Smocking Preview | Favorite Spelt Bread

Here’s a smocking preview of a project for Seasons at Home Magazine, and our favorite Spelt bread recipe.
Isn’t smocking pretty? I love hand sewing. It only took me a couple days to do the smocking, and that’s with a lot of children! This project will be in the spring issue of Seasons at Home Magazine. This is a cute little sewing organizer.

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Our Favorite Spelt Bread

Melt 1 stick of butter with 1 cup of milk, just until warm, don’t boil this.
Add to your large mixer. At least a 6Qt capacity is needed. We use both the Kitchen Aid and Bosch mixers. In this recipe, I used the Bosch mixer.
5 cups of warm water
3 Tbsp. dough enhancer
3/4 cup honey
1 egg, beaten
5 cups freshly ground Spelt

3 Tbsp. instant yeast (we use SAF) (put on top of warm flour)

Let this sponge (see our video clip) for 30 minutes at least; you can sponge longer, it gives the bread a nice fermented or sourdough taste.
Now add 2 1/2 Tbsp. sea salt, and enough flour to clean the bowl. This maybe about 8 cups more.
(Tip: My mix gets a ‘chunky’ sort of look when I’m just about at the total flour, and from that point, it is usually 2 more cups that make the total amount of flour I need to add to the dough.)
Use speed 4 on the Universal plus or 3 with the older model and knead for 5 minutes. You are using the dough hook in the Universal. Gluten is developed when a nice stretch will produce an opaque window, and the dough doesn’t tear. (Tearing could mean over kneaded or under, over kneaded dough cannot be repaired and won’t rise.)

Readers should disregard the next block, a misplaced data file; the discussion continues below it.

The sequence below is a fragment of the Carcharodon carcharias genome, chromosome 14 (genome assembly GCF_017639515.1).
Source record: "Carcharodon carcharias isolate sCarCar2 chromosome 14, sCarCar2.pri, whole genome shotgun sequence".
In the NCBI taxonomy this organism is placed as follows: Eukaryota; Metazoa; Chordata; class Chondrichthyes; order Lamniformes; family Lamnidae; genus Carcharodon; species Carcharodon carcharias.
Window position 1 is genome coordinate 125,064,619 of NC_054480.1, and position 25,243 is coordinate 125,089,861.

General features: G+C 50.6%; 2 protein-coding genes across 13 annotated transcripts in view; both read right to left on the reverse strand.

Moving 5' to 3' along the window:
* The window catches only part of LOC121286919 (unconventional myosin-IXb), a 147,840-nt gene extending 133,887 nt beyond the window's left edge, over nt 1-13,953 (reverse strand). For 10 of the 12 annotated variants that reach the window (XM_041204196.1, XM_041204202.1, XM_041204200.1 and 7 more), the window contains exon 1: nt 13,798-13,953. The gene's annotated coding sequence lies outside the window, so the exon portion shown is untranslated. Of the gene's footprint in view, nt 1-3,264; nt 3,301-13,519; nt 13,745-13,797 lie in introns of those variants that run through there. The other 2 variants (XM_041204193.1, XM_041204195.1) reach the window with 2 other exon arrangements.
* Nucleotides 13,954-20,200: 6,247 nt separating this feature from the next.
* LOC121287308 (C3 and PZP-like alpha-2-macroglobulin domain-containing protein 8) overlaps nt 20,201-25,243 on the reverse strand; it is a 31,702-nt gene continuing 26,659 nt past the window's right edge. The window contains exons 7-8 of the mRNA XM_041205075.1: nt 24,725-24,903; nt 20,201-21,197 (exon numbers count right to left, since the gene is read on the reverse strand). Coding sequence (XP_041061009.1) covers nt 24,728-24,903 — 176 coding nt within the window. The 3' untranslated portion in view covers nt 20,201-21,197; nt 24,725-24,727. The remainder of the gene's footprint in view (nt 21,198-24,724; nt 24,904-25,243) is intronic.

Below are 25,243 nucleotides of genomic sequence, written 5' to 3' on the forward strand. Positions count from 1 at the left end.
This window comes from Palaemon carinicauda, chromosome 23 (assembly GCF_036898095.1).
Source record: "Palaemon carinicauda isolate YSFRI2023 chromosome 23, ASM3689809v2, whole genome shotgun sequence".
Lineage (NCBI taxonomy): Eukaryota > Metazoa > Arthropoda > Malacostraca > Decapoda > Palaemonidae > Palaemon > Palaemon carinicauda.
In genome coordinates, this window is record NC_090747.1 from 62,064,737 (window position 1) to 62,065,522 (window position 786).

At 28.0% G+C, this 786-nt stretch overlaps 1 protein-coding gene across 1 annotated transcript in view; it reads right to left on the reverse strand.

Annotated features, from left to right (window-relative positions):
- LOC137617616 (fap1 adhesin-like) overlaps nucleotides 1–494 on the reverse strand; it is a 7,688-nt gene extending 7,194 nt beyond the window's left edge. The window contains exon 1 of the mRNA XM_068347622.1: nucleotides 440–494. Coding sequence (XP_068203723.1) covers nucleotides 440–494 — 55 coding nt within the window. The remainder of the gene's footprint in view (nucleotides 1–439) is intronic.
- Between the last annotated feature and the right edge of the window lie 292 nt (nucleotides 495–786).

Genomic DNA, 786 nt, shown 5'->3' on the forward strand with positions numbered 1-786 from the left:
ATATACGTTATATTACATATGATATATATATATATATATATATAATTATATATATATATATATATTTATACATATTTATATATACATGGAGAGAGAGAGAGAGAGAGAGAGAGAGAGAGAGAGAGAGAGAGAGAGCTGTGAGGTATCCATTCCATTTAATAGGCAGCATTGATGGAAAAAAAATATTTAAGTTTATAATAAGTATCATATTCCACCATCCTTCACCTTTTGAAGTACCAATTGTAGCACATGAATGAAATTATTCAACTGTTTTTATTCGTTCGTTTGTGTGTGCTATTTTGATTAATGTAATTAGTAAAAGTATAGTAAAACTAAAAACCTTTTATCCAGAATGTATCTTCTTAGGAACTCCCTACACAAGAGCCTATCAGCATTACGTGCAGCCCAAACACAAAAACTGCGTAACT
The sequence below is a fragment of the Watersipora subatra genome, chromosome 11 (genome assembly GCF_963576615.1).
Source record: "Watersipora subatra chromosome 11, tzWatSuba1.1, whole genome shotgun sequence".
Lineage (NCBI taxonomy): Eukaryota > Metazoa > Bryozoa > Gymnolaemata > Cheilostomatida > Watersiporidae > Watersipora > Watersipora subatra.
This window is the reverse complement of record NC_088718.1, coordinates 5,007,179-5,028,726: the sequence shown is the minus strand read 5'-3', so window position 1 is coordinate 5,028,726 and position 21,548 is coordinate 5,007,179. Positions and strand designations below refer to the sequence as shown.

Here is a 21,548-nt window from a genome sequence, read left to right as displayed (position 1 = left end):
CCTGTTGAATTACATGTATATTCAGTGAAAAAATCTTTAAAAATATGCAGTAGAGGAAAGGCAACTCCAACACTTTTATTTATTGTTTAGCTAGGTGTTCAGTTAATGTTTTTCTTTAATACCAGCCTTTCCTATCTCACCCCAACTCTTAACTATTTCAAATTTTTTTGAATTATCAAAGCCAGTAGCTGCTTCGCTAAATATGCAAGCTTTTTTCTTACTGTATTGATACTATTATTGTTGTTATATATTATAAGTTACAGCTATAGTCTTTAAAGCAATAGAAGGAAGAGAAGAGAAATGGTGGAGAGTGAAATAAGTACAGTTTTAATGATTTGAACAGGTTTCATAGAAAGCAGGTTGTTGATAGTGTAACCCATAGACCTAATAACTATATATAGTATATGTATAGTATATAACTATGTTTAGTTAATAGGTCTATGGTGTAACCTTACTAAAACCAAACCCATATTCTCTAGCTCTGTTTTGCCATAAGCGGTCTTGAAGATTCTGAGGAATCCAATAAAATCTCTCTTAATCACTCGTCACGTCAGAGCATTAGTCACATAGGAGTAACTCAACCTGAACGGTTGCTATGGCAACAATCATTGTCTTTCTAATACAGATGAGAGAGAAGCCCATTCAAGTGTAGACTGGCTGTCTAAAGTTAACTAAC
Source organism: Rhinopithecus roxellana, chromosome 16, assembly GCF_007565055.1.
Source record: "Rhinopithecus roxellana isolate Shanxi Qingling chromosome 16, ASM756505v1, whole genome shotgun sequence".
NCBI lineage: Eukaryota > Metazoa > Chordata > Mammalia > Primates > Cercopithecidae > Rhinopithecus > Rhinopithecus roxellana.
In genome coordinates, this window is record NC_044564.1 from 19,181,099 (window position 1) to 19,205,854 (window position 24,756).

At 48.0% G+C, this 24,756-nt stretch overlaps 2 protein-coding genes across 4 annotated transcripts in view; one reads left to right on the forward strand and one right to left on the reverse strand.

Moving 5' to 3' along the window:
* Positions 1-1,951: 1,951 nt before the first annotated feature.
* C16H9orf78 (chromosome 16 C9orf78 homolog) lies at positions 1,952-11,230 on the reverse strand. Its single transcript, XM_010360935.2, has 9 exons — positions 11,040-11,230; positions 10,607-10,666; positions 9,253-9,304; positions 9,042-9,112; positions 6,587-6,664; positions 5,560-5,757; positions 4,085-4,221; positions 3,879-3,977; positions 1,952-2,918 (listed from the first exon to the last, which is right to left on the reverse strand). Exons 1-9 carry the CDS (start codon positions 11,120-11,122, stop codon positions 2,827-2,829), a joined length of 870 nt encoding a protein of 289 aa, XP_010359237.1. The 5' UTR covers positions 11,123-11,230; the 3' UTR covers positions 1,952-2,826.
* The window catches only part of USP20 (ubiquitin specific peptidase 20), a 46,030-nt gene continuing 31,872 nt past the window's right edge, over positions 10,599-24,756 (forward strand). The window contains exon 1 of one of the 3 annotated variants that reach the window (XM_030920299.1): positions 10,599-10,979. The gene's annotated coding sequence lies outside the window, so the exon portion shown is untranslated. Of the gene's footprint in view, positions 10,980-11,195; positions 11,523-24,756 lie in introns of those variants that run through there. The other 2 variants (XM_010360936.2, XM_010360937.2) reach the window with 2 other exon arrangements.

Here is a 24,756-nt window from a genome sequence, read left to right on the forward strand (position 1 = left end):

Separate into loaves, (4-5 depending on pan size), or make, cinnamon rolls, make pizza or Fococcia. This whole grain dough is very flexible and delicious!

Divide dough into four greased loaf pans. Let rise until doubled in size. Bake for 25-28 minutes until golden brown, and spring back when touched.

Blessings in bread making, Theresa


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Theresa and Jessica
15 years ago

Hi LaSara, Thank you! No it really isn’t hard. That is a sewing case by the way, : ) I don’t think I quite finished that post. It will be in the spring issue.
You can pleat with a pleater, or use pleater dots (but I hear those are hard to remove, I haven’t tried them), or simply use a fabric that has lines, such as plaid or gingham.

Many blessings, Theresa

15 years ago

I smocked a baby bonnet, it was fun, but I haven’t done anything since. 🙂